beyond the limits of what it permits.

I mentioned to my fiancé that I wanted to try walking sticks, and he purchased me a pair of trekking poles (THANKS BABE)…

Marissa's trekking poles

I snapped a photo of me on my first walk ALONE post-vestibular issues!…

First time walking alone post-vestibular using my walking sticks

I painted my walking poles purple for lupus awareness month….

Poles spray painted purple for lupus awareness month and POP Day

It started initially with walking down the block and eventually I reached 2.1 miles…

2.147 miles says my pedometer

All I want for Christmas is to walk AND complete a 5k walk for arthritis!

jingle-bell-runwalk-arthritis- 2012

 

I FINALLY hit 2.7 miles! (Please pray I get here again. I have yet to hit this milestone again!)…

2.75 miles says my pedometer

I was able to walk far enough (BY MYSELF) to purchase my own meals from el pollo loco AND subway…

El pollo loco receipt and Subway bag

And now I want to give a shout out to my cousin who sent me 3 AWESOME walking shirts (she is a racing, triathlon, diva!)…

Racing shirt my cousin sent me

Thanks girl! You are helping me look the part of a legit walker. :)

Much love,
Marissa

P.S   It’s ok if we fail or have setbacks let’s just promise each other to  keep continuing the take incremental steps in a forward direction! WE GOT THIS

Happy Balance Awareness Week And Two Victories

Whoop! Sept 16-22nd is Balance Awareness Week.

Balance Awareness Week Banner

According to the Vestibular Disorder Association

The goal of Balance Awareness Week is to “defeat dizziness” by helping people recognize the symptoms of a vestibular disorder, and urging them to seek help from a professional vestibular specialist.

Possible Vestibular Symptoms are…

  • Vertigo
  • Dizziness
  • Imbalance
  • Spatial disorientation
  • Hearing changes
  • Cognitive and/or psychological changes
  • Lightheaded
  • Rocking sensation
  • Spinning sensation
  • Feeling false sensations of movement
  • You notice you are titling your head to one position
  • It’s hard to maintain a straight posture.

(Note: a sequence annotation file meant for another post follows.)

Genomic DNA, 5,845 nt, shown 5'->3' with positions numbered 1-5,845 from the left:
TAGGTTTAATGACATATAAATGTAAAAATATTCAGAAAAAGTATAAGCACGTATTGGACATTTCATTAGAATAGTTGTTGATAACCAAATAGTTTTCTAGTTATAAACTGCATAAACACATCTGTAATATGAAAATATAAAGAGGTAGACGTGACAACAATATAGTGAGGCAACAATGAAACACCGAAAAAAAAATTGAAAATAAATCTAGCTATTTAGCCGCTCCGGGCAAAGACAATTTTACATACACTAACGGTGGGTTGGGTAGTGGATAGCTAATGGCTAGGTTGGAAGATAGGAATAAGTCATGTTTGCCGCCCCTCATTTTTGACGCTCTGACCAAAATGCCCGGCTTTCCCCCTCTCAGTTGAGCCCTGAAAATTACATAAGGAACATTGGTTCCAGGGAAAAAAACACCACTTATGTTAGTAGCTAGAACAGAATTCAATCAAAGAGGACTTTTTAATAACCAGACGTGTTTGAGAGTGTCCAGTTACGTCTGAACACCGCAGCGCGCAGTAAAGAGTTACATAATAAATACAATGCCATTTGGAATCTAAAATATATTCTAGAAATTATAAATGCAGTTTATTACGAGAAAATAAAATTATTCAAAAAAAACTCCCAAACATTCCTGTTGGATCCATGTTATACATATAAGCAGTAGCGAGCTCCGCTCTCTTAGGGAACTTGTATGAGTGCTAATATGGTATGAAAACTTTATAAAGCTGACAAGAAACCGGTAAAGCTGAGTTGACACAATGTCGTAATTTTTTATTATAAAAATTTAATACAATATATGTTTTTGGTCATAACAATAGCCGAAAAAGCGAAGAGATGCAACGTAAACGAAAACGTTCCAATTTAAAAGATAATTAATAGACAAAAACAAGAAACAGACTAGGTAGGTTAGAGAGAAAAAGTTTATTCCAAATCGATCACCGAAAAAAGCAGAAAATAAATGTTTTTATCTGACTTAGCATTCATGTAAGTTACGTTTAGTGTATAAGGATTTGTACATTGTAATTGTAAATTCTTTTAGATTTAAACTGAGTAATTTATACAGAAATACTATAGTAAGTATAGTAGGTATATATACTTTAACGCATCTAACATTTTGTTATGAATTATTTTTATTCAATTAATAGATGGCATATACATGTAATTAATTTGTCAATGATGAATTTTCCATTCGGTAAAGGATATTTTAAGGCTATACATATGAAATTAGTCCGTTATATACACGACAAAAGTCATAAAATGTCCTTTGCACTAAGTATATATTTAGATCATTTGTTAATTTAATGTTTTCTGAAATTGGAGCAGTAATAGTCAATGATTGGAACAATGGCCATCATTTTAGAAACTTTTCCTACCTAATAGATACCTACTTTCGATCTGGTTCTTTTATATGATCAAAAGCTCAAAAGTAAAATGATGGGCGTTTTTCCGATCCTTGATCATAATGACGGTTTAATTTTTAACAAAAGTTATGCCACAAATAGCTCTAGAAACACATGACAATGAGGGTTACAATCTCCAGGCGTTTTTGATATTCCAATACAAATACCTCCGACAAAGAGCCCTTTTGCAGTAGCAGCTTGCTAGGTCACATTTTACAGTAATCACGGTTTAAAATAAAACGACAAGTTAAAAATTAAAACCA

• Tendency to look down
  • Difficulty tracking objects with your eyes
  • Sensitivity to light

AND the list goes on…

In addition, VEDA encourages the friends, family and coworkers of those suffering from a vestibular disorder to learn more about how balance dysfunction can impact their loved one’s ability to perform common day-today activities.

Family, friends, and co-workers IT’S CRUCIAL for me to alert you that a vestibular condition MAY NOT be something you can visual see, but those of us living with vestibular dysfunction are living with UNPREDICTABLE and LIFE-ALTERING symptoms.

WE ARE NOT dodging you when we have to cancel plans at the last minute.

WE ARE NOT trying to avoid work by having to call in sick.

WE ARE NOT unwilling to be intimate, it’s just one of the last things on your mind when you are chronically dizzy. (Yeah, I said it!)

It’s symptoms and the condition…NOT US and NOT YOU!

On to the victories…

#1. Was able to walk far enough to purchase lunch for Gram and I at El Pollo Loco! Whoop.

el pollo receipt

Side note: I walked into El Pollo and stood in line. As soon as I stood still it felt like I had just gotten off a treadmill. I felt as though I was still walking. Such a yucky feeling! I am hoping that continued practice will lead to habituation and that treadmill feeling will lessen.

#2 Pool victory.

Side note: I said that my first attempt running in the pool was less than a minute, but I had actually made it 2 minutes running in place in the pool! ALSO I realize I have NO CONCEPT OF TIME. The post I was referring too in the video was from May 20th 2012. So it has taken me 4 months to get to 19 minutes in the pool. I will take it!:)

Much love,
Marissa